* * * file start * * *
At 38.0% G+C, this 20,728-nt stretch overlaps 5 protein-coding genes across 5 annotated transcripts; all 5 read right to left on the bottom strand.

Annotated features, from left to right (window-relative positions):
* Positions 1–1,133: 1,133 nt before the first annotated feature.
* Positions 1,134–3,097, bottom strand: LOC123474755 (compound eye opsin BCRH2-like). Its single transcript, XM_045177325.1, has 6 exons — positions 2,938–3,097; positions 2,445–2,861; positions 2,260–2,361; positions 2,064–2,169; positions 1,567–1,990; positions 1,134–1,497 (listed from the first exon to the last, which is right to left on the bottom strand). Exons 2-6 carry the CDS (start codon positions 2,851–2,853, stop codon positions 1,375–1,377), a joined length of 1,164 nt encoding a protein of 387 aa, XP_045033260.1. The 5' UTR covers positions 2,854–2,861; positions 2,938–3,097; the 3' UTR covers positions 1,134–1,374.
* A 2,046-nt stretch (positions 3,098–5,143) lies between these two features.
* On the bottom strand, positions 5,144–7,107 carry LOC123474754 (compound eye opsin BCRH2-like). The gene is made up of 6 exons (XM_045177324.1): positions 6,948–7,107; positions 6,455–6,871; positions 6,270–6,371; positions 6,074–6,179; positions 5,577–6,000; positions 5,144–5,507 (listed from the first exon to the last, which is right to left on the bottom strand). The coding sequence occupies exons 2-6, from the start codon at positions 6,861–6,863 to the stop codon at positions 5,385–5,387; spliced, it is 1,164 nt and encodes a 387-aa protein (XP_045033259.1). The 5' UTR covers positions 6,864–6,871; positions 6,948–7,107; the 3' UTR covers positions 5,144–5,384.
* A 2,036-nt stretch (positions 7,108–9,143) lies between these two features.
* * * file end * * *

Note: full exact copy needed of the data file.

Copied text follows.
At 38.0% G+C, this 20,728-nt stretch overlaps 5 protein-coding genes across 5 annotated transcripts; all 5 read right to left on the bottom strand.

Annotated features, from left to right (window-relative positions):
* Positions 1–1,133: 1,133 nt before the first annotated feature.
* Positions 1,134–3,097, bottom strand: LOC123474755 (compound eye opsin BCRH2-like). Its single transcript, XM_045177325.1, has 6 exons — positions 2,938–3,097; positions 2,445–2,861; positions 2,260–2,361; positions 2,064–2,169; positions 1,567–1,990; positions 1,134–1,497 (listed from the first exon to the last, which is right to left on the bottom strand). Exons 2-6 carry the CDS (start codon positions 2,851–2,853, stop codon positions 1,375–1,377), a joined length of 1,164 nt encoding a protein of 387 aa, XP_045033260.1. The 5' UTR covers positions 2,854–2,861; positions 2,938–3,097; the 3' UTR covers positions 1,134–1,374.
* A 2,046-nt stretch (positions 3,098–5,143) lies between these two features.
* On the bottom strand, positions 5,144–7,107 carry LOC123474754 (compound eye opsin BCRH2-like). The gene is made up of 6 exons (XM_045177324.1): positions 6,948–7,107; positions 6,455–6,871; positions 6,270–6,371; positions 6,074–6,179; positions 5,577–6,000; positions 5,144–5,507 (listed from the first exon to the last, which is right to left on the bottom strand). The coding sequence occupies exons 2-6, from the start codon at positions 6,861–6,863 to the stop codon at positions 5,385–5,387; spliced, it is 1,164 nt and encodes a 387-aa protein (XP_045033259.1). The 5' UTR covers positions 6,864–6,871; positions 6,948–7,107; the 3' UTR covers positions 5,144–5,384.
* A 2,036-nt stretch (positions 7,108–9,143) lies between these two features.